Full Citation: DeBar L, Benes L, Bonifay A, et al. Interdisciplinary team-based care for patients with chronic pain on long-term opioid treatment in primary care (PPACT) – Protocol for a pragmatic cluster randomized trial. Contemporary Clinical Trials. 2018;67:91-99. doi:10.1016/j.cct.2018.02.015
A recently released summary from the ADAPTABLE Roundtable Meeting explores ways to better understand the sets of circumstances and considerations that could guide when and how to gather and integrate patient-reported health data with other data sources in pragmatic trials.
For outcomes that represent subjective experiences, such as pain, symptoms, and physical functioning, the patient is the unique and privileged source of information. Other patient-reported health data may not have a clear source of truth, such as co-morbidities and hospitalizations. In such cases, patient-reported health data may supplement, contradict, or agree with EHR and claims data. For example, medication data reported by patients might be a more accurate reflection of what patients are actually taking than medication data in the EHR, especially for over-the-counter medications.
Patient-reported health data come from various sources and can be feasibly collected in the conduct of a pragmatic clinical trial, but the optimal approaches for capturing and analyzing these data are unclear. Questions include how to integrate this information with other data collected as part of a study, including data from the EHR.
To better understand patient-reported health data and how to use them in pragmatic trials, 18 experts from 8 institutions convened at the roundtable meeting, coming from a wide variety of backgrounds including biostatistics, epidemiology, oncology, nursing, psychiatry, health policy, and regulation. Representatives from the NIH Collaboratory included Drs. Lesley Curtis and Rachel Richesson from the EHR Core and Dr. Kevin Weinfurt from the Patient-Reported Outcomes Core.
In addition to the meeting summary, two white papers are forthcoming. For more information about using patient-reported data in pragmatic trials, see the Living Textbook Chapter on Endpoints and Outcomes.
On February 20-21, 2018, a group of 27 clinical investigators met in Durham to learn from the NIH Collaboratory about the design and conduct of embedded pragmatic clinical trials (ePCTs). Through the experiences of the NIH Collaboratory, much has been learned about how to launch and implement successful ePCTs. The workshop’s goal was to help investigators advance their ePCT research ideas and build a larger community of researchers capable of conducting high-quality ePCTs. Participants from across the country were selected based on a rigorous application process.
“ePCTS hold the promise of an efficient and powerful way to generate evidence. We’ve learned so much through the Collaboratory, but the knowledge is not helpful if we’re not passing it along to other clinical investigators so they can contribute even more evidence to the knowledge base,” said Kevin Weinfurt, PhD, a co-principal investigator of the NIH Collaboratory’s Coordinating Center who helped develop and organize the workshop along with a planning committee.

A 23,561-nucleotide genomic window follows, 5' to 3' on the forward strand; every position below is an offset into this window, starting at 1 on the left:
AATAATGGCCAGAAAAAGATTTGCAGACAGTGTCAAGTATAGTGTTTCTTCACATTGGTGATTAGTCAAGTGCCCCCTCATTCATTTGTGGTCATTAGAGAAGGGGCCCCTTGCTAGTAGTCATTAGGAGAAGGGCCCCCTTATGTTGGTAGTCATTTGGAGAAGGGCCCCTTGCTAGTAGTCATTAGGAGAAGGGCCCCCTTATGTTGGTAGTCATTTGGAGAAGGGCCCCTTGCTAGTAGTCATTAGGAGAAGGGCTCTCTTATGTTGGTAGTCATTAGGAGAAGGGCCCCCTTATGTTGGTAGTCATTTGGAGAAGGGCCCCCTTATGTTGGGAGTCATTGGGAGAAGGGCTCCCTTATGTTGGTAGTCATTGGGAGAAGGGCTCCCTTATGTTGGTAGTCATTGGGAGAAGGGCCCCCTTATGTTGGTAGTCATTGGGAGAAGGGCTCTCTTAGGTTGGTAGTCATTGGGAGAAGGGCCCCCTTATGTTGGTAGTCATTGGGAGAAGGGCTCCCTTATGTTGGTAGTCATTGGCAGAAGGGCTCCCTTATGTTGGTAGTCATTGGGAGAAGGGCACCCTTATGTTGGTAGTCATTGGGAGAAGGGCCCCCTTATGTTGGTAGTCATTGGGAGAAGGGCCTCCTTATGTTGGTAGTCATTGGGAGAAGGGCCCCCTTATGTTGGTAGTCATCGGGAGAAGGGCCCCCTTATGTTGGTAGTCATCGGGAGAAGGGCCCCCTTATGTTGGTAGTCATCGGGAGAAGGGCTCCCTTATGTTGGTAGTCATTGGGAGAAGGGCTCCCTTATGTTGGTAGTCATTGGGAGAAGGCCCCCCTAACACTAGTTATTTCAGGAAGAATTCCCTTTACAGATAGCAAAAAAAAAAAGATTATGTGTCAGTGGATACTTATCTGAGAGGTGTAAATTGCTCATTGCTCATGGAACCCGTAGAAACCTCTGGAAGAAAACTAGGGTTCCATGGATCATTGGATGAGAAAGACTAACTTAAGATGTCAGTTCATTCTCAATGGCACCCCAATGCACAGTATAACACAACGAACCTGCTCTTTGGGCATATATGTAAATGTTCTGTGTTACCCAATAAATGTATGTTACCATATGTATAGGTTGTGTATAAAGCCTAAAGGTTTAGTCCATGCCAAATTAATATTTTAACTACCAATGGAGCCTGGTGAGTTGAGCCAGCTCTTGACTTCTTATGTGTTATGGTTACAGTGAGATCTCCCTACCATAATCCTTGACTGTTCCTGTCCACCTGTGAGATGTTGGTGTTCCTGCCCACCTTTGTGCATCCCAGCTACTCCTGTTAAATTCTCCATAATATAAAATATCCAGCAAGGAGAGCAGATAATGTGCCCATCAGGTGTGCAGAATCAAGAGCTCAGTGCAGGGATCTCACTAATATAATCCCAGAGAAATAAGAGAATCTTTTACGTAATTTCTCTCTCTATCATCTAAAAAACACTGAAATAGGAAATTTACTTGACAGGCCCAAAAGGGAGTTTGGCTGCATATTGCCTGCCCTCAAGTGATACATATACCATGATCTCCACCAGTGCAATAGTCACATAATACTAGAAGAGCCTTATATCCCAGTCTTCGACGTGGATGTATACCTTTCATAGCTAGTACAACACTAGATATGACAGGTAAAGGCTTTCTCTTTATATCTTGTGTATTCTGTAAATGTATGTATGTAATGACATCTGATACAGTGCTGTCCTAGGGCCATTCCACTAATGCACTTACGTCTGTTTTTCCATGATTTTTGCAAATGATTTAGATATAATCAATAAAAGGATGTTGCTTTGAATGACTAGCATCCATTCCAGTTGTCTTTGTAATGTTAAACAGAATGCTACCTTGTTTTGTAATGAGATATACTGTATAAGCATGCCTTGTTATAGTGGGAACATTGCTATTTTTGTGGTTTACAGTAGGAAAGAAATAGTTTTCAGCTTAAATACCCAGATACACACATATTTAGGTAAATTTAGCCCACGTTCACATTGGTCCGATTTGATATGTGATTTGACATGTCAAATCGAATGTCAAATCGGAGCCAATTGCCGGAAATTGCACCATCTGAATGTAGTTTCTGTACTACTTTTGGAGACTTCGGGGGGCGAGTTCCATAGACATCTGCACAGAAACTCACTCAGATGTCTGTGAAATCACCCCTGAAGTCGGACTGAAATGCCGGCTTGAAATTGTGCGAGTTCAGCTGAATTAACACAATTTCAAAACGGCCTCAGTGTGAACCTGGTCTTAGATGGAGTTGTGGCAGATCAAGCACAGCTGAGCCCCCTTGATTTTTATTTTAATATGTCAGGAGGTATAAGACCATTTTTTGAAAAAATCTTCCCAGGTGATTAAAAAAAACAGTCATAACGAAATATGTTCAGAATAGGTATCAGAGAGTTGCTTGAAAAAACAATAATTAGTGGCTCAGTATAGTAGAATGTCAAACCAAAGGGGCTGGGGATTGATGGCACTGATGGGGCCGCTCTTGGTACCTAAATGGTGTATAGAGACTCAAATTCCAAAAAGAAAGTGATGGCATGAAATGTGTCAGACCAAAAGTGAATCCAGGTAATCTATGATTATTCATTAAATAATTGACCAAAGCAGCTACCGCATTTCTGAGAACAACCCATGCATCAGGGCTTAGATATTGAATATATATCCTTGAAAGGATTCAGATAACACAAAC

Representatives from the Coordinating Center, Demonstration Projects, and Core Groups were on hand to provide information, guidance, and lessons learned from their experience with the NIH Collaboratory ePCTs. The topics included an introduction to ePCTs, engaging stakeholders and aligning with healthcare system partners, designing with implementation in mind, design and analytic considerations, regulatory and ethical challenges, measuring outcomes, dissemination, and ePCT team composition. Representatives from the NIH were also in attendance and presented sessions about the importance of pilot and feasibility testing and developing a compelling application for funding. During the workshop, participants completed hands-on exercises and worked through trial design challenges with the experts and their colleagues.
“We’re trying to change the world, and to change the world you need generalizable data and interventions that are scalable. The chasm for implementation of clinical evidence is huge, and PCTs have the capacity to take great interventions and get them to the patients so that they can have impact and improve care,” said Wendy Weber, ND, PhD, MPH, acting deputy director of the National Center for Complementary and Integrative Health (NCCIH), and one of the workshop presenters. “While local improvements can be accomplished through quality improvement activities, if you have outcomes that matter, randomizing interventions and studying them on a large scale can provide the evidence that will make a real difference in the care of people across the United States.”
Another goal of the workshop was to pilot the educational materials and collect feedback on their quality and appropriateness from both attendees and subject matter experts. The Collaboratory Coordinating Center will use the feedback to refine the content for future workshops and educational materials. The NIH Collaboratory’s Living Textbook provided a foundation for much of the workshop, and a host of new information was presented that can be used in future materials and updates to the textbook.
The training was funded as an NIH Roadmap Initiative 3U54AT007748-05S2.